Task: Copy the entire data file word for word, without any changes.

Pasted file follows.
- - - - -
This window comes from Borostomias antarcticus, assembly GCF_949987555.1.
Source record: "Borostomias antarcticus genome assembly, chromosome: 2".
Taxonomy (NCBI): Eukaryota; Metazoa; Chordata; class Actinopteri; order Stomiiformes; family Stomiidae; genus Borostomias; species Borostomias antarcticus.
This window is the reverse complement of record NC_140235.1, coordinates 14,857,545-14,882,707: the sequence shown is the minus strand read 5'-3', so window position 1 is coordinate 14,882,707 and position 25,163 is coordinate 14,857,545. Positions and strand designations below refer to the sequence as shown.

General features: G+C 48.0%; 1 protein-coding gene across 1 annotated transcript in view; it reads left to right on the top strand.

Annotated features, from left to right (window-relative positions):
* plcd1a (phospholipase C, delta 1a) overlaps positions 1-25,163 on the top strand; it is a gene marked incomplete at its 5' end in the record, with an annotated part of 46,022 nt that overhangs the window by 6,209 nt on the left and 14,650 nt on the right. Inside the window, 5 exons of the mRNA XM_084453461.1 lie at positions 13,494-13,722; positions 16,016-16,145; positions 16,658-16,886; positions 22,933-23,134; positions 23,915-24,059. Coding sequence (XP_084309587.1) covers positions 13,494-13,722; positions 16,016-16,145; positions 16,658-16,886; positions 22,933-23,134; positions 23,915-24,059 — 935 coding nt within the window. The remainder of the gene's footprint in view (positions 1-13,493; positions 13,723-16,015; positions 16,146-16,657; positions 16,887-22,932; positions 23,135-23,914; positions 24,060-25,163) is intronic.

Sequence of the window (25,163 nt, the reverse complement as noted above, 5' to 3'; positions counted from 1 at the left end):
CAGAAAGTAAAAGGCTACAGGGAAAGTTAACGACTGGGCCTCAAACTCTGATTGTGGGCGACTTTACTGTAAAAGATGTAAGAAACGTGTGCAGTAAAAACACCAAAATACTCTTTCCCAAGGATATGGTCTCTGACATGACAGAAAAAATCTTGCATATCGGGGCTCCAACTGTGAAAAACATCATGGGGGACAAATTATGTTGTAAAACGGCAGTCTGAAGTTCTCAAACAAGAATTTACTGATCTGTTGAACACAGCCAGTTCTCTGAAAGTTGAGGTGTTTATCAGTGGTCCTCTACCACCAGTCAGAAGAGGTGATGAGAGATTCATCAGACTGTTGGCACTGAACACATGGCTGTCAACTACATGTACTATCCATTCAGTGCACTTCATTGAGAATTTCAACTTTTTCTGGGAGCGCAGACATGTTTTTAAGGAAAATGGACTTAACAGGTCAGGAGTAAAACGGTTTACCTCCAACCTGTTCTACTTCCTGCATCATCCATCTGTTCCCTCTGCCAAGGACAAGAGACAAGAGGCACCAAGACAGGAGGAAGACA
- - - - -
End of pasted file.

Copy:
This window comes from Borostomias antarcticus, assembly GCF_949987555.1.
Source record: "Borostomias antarcticus genome assembly, chromosome: 2".
Taxonomy (NCBI): Eukaryota; Metazoa; Chordata; class Actinopteri; order Stomiiformes; family Stomiidae; genus Borostomias; species Borostomias antarcticus.
This window is the reverse complement of record NC_140235.1, coordinates 14,857,545-14,882,707: the sequence shown is the minus strand read 5'-3', so window position 1 is coordinate 14,882,707 and position 25,163 is coordinate 14,857,545. Positions and strand designations below refer to the sequence as shown.

General features: G+C 48.0%; 1 protein-coding gene across 1 annotated transcript in view; it reads left to right on the top strand.

Annotated features, from left to right (window-relative positions):
* plcd1a (phospholipase C, delta 1a) overlaps positions 1-25,163 on the top strand; it is a gene marked incomplete at its 5' end in the record, with an annotated part of 46,022 nt that overhangs the window by 6,209 nt on the left and 14,650 nt on the right. Inside the window, 5 exons of the mRNA XM_084453461.1 lie at positions 13,494-13,722; positions 16,016-16,145; positions 16,658-16,886; positions 22,933-23,134; positions 23,915-24,059. Coding sequence (XP_084309587.1) covers positions 13,494-13,722; positions 16,016-16,145; positions 16,658-16,886; positions 22,933-23,134; positions 23,915-24,059 — 935 coding nt within the window. The remainder of the gene's footprint in view (positions 1-13,493; positions 13,723-16,015; positions 16,146-16,657; positions 16,887-22,932; positions 23,135-23,914; positions 24,060-25,163) is intronic.

Sequence of the window (25,163 nt, the reverse complement as noted above, 5' to 3'; positions counted from 1 at the left end):
CAGAAAGTAAAAGGCTACAGGGAAAGTTAACGACTGGGCCTCAAACTCTGATTGTGGGCGACTTTACTGTAAAAGATGTAAGAAACGTGTGCAGTAAAAACACCAAAATACTCTTTCCCAAGGATATGGTCTCTGACATGACAGAAAAAATCTTGCATATCGGGGCTCCAACTGTGAAAAACATCATGGGGGACAAATTATGTTGTAAAACGGCAGTCTGAAGTTCTCAAACAAGAATTTACTGATCTGTTGAACACAGCCAGTTCTCTGAAAGTTGAGGTGTTTATCAGTGGTCCTCTACCACCAGTCAGAAGAGGTGATGAGAGATTCATCAGACTGTTGGCACTGAACACATGGCTGTCAACTACATGTACTATCCATTCAGTGCACTTCATTGAGAATTTCAACTTTTTCTGGGAGCGCAGACATGTTTTTAAGGAAAATGGACTTAACAGGTCAGGAGTAAAACGGTTTACCTCCAACCTGTTCTACTTCCTGCATCATCCATCTGTTCCCTCTGCCAAGGACAAGAGACAAGAGGCACCAAGACAGGAGGAAGACA